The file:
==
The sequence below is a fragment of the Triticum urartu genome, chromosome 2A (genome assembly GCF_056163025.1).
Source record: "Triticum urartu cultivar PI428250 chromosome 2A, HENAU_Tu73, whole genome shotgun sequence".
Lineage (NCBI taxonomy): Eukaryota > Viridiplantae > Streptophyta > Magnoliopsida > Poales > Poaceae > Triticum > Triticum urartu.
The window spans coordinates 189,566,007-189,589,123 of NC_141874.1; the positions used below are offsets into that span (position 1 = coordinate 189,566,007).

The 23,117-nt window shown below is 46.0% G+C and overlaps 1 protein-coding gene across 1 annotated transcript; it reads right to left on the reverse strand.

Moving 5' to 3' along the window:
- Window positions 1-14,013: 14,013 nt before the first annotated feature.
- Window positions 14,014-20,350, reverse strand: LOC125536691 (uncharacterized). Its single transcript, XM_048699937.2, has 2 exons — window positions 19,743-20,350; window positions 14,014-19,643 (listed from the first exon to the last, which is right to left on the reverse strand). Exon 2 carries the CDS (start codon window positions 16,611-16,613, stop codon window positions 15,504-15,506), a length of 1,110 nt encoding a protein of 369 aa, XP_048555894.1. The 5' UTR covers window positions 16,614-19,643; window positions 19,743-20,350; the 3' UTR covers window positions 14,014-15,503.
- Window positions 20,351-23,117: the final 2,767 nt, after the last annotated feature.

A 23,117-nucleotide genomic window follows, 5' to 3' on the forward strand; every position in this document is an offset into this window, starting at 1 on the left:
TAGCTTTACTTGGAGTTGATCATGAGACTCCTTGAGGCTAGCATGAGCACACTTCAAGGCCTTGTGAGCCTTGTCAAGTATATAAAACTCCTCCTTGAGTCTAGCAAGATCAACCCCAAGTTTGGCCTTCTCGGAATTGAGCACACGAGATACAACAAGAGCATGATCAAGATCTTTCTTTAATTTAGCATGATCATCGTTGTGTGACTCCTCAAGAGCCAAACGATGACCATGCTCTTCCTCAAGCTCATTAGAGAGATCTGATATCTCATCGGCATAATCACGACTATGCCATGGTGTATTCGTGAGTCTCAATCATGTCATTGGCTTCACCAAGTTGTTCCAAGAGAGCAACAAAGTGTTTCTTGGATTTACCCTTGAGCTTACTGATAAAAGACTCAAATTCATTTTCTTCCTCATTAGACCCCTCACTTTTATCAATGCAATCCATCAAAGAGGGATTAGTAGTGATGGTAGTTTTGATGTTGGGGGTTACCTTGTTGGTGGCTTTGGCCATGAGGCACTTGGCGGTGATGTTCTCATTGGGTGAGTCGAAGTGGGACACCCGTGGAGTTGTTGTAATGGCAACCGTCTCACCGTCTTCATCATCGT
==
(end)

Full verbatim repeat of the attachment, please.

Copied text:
The sequence below is a fragment of the Triticum urartu genome, chromosome 2A (genome assembly GCF_056163025.1).
Source record: "Triticum urartu cultivar PI428250 chromosome 2A, HENAU_Tu73, whole genome shotgun sequence".
Lineage (NCBI taxonomy): Eukaryota > Viridiplantae > Streptophyta > Magnoliopsida > Poales > Poaceae > Triticum > Triticum urartu.
The window spans coordinates 189,566,007-189,589,123 of NC_141874.1; the positions used below are offsets into that span (position 1 = coordinate 189,566,007).

The 23,117-nt window shown below is 46.0% G+C and overlaps 1 protein-coding gene across 1 annotated transcript; it reads right to left on the reverse strand.

Moving 5' to 3' along the window:
- Window positions 1-14,013: 14,013 nt before the first annotated feature.
- Window positions 14,014-20,350, reverse strand: LOC125536691 (uncharacterized). Its single transcript, XM_048699937.2, has 2 exons — window positions 19,743-20,350; window positions 14,014-19,643 (listed from the first exon to the last, which is right to left on the reverse strand). Exon 2 carries the CDS (start codon window positions 16,611-16,613, stop codon window positions 15,504-15,506), a length of 1,110 nt encoding a protein of 369 aa, XP_048555894.1. The 5' UTR covers window positions 16,614-19,643; window positions 19,743-20,350; the 3' UTR covers window positions 14,014-15,503.
- Window positions 20,351-23,117: the final 2,767 nt, after the last annotated feature.

A 23,117-nucleotide genomic window follows, 5' to 3' on the forward strand; every position in this document is an offset into this window, starting at 1 on the left:
TAGCTTTACTTGGAGTTGATCATGAGACTCCTTGAGGCTAGCATGAGCACACTTCAAGGCCTTGTGAGCCTTGTCAAGTATATAAAACTCCTCCTTGAGTCTAGCAAGATCAACCCCAAGTTTGGCCTTCTCGGAATTGAGCACACGAGATACAACAAGAGCATGATCAAGATCTTTCTTTAATTTAGCATGATCATCGTTGTGTGACTCCTCAAGAGCCAAACGATGACCATGCTCTTCCTCAAGCTCATTAGAGAGATCTGATATCTCATCGGCATAATCACGACTATGCCATGGTGTATTCGTGAGTCTCAATCATGTCATTGGCTTCACCAAGTTGTTCCAAGAGAGCAACAAAGTGTTTCTTGGATTTACCCTTGAGCTTACTGATAAAAGACTCAAATTCATTTTCTTCCTCATTAGACCCCTCACTTTTATCAATGCAATCCATCAAAGAGGGATTAGTAGTGATGGTAGTTTTGATGTTGGGGGTTACCTTGTTGGTGGCTTTGGCCATGAGGCACTTGGCGGTGATGTTCTCATTGGGTGAGTCGAAGTGGGACACCCGTGGAGTTGTTGTAATGGCAACCGTCTCACCGTCTTCATCATCGT